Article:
State Opposition leader Annastacia Palaszczuk chats with Phillip Kuhrt (centre) and Stuart Cathcart yesterday in Toowoomba.
State Opposition leader Annastacia Palaszczuk chats with Phillip Kuhrt (centre) and Stuart Cathcart yesterday in Toowoomba. BEV LACEY

Palaszczuk critical of LNP

STATE Opposition leader Annastacia Palaszczuk said she had not been prepared for the level of carnage which unfolded on election night but it was time to move forward.

Visiting Toowoomba yesterday, Ms Palaszczuk said she could not think of a better place than the Garden City for her first visit to regional Queensland as opposition leader.

Ms Palaszczuk met with disability workers at the Breakaway Respite Centre and voiced her concerns at the State Government's refusal to participate in a trial of the National Disability Insurance Scheme.

"Despite the Federal Government committing $1 billion in its recent budget to trial the NDIS, the new State Government will not contribute to the scheme," Ms Palaszczuk said.

"It has been suggested by Queensland Advocacy Incorporated that Toowoomba would be suitable to host one of the four pilot sites for the NDIS.

"Toowoomba has proven in the past to be the perfect test centre for any rollout."

The Federal Government believes the NDIS will revolutionise the way people with a disability, their families and carers are supported in Australia.

The plan is to replace the current state and territory disability systems and combine them under one federal banner.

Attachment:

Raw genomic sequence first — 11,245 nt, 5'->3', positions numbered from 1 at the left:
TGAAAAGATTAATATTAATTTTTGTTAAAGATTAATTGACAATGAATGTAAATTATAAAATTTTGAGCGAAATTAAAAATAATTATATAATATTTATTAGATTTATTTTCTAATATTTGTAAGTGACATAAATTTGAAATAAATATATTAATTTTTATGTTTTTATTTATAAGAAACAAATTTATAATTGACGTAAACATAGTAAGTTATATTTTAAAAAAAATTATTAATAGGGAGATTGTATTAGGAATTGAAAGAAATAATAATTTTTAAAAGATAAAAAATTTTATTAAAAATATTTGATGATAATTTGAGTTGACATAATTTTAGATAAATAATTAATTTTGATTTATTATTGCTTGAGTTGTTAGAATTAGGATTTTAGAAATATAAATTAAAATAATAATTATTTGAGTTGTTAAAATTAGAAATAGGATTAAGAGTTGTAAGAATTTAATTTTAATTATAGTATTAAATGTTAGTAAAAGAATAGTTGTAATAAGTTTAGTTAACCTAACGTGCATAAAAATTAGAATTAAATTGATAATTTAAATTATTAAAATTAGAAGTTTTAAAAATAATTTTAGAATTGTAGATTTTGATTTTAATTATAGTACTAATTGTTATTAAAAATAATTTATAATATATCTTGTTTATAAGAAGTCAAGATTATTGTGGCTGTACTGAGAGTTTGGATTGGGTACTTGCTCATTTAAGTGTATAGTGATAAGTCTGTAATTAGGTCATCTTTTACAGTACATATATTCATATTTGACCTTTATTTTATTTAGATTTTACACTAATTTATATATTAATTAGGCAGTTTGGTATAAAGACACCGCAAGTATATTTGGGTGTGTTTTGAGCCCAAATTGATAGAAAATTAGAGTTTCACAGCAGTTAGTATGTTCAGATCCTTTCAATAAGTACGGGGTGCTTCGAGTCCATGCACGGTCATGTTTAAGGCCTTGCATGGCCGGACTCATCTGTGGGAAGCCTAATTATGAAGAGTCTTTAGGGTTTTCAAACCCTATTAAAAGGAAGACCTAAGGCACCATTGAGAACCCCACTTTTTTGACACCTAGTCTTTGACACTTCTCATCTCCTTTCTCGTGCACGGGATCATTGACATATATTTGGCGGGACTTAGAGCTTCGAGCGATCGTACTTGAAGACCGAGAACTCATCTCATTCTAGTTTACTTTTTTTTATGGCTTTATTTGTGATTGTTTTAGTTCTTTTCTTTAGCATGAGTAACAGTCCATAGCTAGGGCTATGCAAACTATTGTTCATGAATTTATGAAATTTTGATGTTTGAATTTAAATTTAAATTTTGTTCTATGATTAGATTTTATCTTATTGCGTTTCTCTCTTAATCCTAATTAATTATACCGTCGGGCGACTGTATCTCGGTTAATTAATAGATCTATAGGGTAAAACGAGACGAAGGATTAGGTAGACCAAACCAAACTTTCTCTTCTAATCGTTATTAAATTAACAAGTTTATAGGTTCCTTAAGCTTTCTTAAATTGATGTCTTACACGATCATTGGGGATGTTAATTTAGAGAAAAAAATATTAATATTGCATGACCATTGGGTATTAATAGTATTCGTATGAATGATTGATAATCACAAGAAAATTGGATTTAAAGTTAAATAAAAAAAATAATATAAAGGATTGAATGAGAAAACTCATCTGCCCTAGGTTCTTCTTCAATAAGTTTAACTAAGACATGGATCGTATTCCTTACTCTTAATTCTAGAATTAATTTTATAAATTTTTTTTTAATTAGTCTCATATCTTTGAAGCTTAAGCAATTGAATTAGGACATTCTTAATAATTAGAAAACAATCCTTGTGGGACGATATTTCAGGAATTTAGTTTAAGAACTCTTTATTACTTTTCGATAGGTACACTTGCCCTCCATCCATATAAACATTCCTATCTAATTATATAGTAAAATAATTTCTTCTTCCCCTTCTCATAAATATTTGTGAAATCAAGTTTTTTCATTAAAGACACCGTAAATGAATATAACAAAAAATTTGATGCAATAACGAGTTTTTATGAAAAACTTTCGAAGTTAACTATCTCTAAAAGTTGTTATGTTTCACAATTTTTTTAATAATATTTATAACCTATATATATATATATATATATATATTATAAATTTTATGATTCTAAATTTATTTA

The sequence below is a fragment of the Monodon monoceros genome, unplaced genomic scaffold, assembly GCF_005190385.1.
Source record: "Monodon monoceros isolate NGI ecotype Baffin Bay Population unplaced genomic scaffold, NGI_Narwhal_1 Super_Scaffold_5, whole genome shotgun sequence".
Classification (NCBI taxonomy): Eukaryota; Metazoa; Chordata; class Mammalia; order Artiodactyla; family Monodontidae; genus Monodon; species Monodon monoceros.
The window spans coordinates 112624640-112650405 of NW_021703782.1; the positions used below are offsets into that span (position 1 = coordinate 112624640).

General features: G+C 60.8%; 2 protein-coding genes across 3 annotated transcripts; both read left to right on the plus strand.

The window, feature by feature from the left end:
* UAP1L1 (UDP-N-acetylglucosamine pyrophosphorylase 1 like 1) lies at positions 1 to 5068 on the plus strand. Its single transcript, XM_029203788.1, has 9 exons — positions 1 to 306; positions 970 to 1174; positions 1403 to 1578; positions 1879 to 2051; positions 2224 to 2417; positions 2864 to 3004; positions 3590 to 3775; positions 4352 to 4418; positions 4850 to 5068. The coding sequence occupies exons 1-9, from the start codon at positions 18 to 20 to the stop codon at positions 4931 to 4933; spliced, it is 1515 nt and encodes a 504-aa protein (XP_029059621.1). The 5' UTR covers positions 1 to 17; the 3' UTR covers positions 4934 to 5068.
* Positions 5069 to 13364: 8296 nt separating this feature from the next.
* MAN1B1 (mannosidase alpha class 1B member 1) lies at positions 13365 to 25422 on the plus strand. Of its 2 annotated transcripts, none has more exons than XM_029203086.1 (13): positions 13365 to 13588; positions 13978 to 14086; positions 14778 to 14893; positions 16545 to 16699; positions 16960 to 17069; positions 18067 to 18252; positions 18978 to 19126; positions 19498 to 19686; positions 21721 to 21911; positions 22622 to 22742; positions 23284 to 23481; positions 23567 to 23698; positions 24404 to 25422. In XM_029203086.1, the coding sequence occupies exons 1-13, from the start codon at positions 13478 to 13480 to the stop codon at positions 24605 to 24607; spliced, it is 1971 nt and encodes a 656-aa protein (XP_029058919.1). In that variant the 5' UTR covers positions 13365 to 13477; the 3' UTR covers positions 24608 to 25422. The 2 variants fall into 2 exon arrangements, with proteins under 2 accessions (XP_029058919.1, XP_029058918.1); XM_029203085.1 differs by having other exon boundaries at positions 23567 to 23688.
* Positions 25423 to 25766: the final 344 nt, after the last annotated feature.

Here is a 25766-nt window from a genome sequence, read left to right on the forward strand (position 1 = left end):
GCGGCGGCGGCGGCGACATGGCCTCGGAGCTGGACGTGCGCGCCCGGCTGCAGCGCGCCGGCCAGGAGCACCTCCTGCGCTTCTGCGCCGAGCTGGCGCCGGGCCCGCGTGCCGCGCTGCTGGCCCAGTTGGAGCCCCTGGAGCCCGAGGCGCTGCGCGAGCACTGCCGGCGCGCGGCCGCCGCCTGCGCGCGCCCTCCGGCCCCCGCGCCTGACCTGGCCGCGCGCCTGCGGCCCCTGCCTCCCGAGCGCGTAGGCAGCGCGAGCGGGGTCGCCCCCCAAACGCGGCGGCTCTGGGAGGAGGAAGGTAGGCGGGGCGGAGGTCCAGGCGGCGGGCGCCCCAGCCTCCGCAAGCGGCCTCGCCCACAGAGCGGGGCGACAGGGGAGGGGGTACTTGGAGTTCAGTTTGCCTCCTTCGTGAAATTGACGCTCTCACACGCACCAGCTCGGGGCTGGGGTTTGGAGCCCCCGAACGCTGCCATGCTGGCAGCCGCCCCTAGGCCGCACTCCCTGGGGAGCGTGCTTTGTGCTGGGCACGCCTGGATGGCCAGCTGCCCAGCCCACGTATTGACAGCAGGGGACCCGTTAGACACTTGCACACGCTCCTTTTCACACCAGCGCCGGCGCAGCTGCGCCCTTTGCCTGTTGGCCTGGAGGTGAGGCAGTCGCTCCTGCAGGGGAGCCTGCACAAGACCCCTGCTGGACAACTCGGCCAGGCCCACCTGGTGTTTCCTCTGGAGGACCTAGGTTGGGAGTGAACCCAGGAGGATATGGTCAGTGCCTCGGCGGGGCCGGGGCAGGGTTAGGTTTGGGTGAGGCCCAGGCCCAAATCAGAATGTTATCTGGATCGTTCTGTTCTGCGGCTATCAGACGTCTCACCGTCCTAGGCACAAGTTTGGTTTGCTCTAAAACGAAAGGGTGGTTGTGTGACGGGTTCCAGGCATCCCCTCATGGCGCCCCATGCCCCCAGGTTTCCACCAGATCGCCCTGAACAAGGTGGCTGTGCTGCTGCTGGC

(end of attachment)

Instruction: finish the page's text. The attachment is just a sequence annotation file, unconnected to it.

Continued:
"This initiative can truly be described as a historic opportunity to assist people with a disability, their families and carers," Ms Palaszczuk said.

"Yet the State Government has given every indication that they do not want them to benefit.

"This is a disappointing and cold-hearted approach that must change.

"The government needs to stand up and ensure that Queenslanders do not miss out."

Ms Palaszczuk, speaking candidly about the landslide loss at the polls, said there was no denying the road ahead for Labor would be tough.

"Watching the count on election night, I was truly surprised at the level of defeat we were facing," she said.

"I knew we were in trouble but no-one was prepared for what happened.

"Ultimately, the people of Queensland have spoken and we accept that," she said.

Ms Palaszczuk said despite the numbers being stacked against the party, she would work hard to rebuild trust with voters.

"Some of our decisions should have been explained better.

"It is a huge job ahead to reconnect and rebuild that trust.

"It will not happen overnight. It will take many years to achieve."


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